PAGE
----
html xmlns="http://www.w3.org/1999/xhtml" xml:lang="en" lang="en"> From the archives: Listener hour.

Tuesday, October 16, 2007

Listener hour.

I'm taking requests on water, irrigation and infrastructure posts, although I always figure you guys are humoring me. Ask away.

(California, y'all. But you knew that.)

17 Comments:

Anonymous hc said...

Book progress? Or is that too early?

Desalinization - when is it viable?

Sewage treatment systems, practical and political difficulties?

More rhapsodizing about long-crested weirs and other elegant designs?

6:06 PM  
Blogger ptm said...

Does the use of spring snowmelt for floody irrigation make sense? My understanding is that there's not sufficient capacity to store it, but everything's a choice.

Water people plan on timescales as anybody I know (except maybe the DoD and cockroaches). Do ya'll look at potential effects of climate change on your water supply? If so, how?

Do you have any deep thoughts on the distributional problems of using WTP-type measures to value environmental goods in a region of wide income diversity?

If this post is a response to my comment, I didn't mean to snap. I more meant to express how much I do enjoy your writing on technical topics.

And yeah, the book?

7:18 PM  
Anonymous doctorpat said...

I vote for elegant designs in the water distribution area as well.

And I liked that one about looking at the tide marks to see how good the level control was, and what that meant in terms of design.

But then I'm a wierdo, who was glad when, at the last party I was at, I was cornered by someone who wanted to discuss motorway design rather than politics or entertainment gossip.

7:45 PM  
Blogger Jacqueline said...

Nevada is right next to California! When is Las Vegas going to run out of water, and then what happens?

7:58 PM  
Blogger Tom said...

How about a big 'ol glossary?

8:11 PM  
Blogger bBass said...

I'd like to second the desalinization request.

8:36 PM  
Anonymous Anonymous said...

Where does San Diego's water come from? Is "toilet-to-tap" a legitimate source of water? Is the Colorado River really the source of all of southern Cal's water?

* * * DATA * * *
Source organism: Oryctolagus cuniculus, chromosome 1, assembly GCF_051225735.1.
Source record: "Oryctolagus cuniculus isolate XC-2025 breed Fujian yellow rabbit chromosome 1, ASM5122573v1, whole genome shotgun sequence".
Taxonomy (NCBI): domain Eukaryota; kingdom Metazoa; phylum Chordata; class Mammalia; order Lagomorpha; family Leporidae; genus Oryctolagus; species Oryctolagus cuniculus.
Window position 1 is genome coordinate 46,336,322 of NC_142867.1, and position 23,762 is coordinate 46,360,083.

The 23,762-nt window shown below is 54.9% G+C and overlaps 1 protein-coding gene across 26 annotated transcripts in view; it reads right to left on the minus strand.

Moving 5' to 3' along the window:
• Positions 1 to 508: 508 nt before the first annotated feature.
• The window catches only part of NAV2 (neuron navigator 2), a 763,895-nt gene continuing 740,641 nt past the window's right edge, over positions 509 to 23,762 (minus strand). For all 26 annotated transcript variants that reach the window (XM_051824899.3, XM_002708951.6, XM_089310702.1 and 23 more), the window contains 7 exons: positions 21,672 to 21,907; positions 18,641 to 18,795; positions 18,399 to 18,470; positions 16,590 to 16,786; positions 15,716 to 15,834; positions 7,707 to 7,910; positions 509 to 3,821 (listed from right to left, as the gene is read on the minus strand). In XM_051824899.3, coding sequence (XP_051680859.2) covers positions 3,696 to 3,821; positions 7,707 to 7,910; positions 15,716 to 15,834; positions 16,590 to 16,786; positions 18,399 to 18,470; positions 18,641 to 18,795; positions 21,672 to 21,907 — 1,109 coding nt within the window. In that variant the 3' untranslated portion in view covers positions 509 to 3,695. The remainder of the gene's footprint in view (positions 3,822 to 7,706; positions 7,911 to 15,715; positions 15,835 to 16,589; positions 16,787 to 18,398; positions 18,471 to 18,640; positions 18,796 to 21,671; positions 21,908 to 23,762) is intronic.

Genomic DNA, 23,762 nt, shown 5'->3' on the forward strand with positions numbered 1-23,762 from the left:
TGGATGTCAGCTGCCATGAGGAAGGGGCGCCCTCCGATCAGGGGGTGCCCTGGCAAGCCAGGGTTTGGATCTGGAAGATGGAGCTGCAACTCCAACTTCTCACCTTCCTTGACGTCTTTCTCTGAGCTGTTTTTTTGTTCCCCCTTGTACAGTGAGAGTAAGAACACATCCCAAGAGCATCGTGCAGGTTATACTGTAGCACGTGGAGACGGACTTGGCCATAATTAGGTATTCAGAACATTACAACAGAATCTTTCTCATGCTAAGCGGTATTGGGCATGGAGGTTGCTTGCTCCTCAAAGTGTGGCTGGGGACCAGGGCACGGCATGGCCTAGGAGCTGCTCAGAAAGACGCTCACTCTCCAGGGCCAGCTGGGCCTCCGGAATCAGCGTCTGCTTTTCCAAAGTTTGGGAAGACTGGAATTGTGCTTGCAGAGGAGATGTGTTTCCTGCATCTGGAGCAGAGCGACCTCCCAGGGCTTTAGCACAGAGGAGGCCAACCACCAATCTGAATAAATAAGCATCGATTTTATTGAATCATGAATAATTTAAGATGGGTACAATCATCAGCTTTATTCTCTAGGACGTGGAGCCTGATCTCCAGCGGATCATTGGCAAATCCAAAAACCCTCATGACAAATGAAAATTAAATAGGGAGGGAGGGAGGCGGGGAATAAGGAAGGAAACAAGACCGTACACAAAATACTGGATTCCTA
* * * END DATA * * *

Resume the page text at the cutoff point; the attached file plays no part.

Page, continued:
-K.

8:59 PM  
Anonymous Anonymous said...

Prices (marginal prices and any sort of "water rights" payments, if they exist) that different groups of people pay for water across California -- city folks taking showers, Suburbanites watering their lawns, farmers growing crops. That'd be awesome!

I also third the desalinization request. Man, if you could even talk about the cost of desalinating water compared to the price/cost of getting water by other means... and put those prices in meaningful terms... including information both on fixed costs of desalination plants as well as marginal costs of continued operation... That would be a great post.

1:40 AM  
Anonymous Anonymous said...

Oh, man. I wanted to know some general thoughts about the newly announced crisis in the Southeast.

8:21 AM  
Blogger Noel said...

Great ideas in water management. Surely the aqueduct was a major advance in civilisation. What other gems are there? How has practice changed over time? Why is the 'fertile crescent' now a desert? I realise you probably aren't qualified to answer this, but I thought I'd throw it out.

9:29 AM  
Anonymous greg c said...

This is a general interest of mine--how about ways to look at water and infrastructure issues systematically with respect to sustainability. I don't quite know what I mean by that, but here's an example:

I was asked to do some research into stormwater management issues for my city's regional planning commission a few months ago (with a specific focus on the problems that freezing conditions pose for structural (I think) BMPs--this is not what I'm interested in).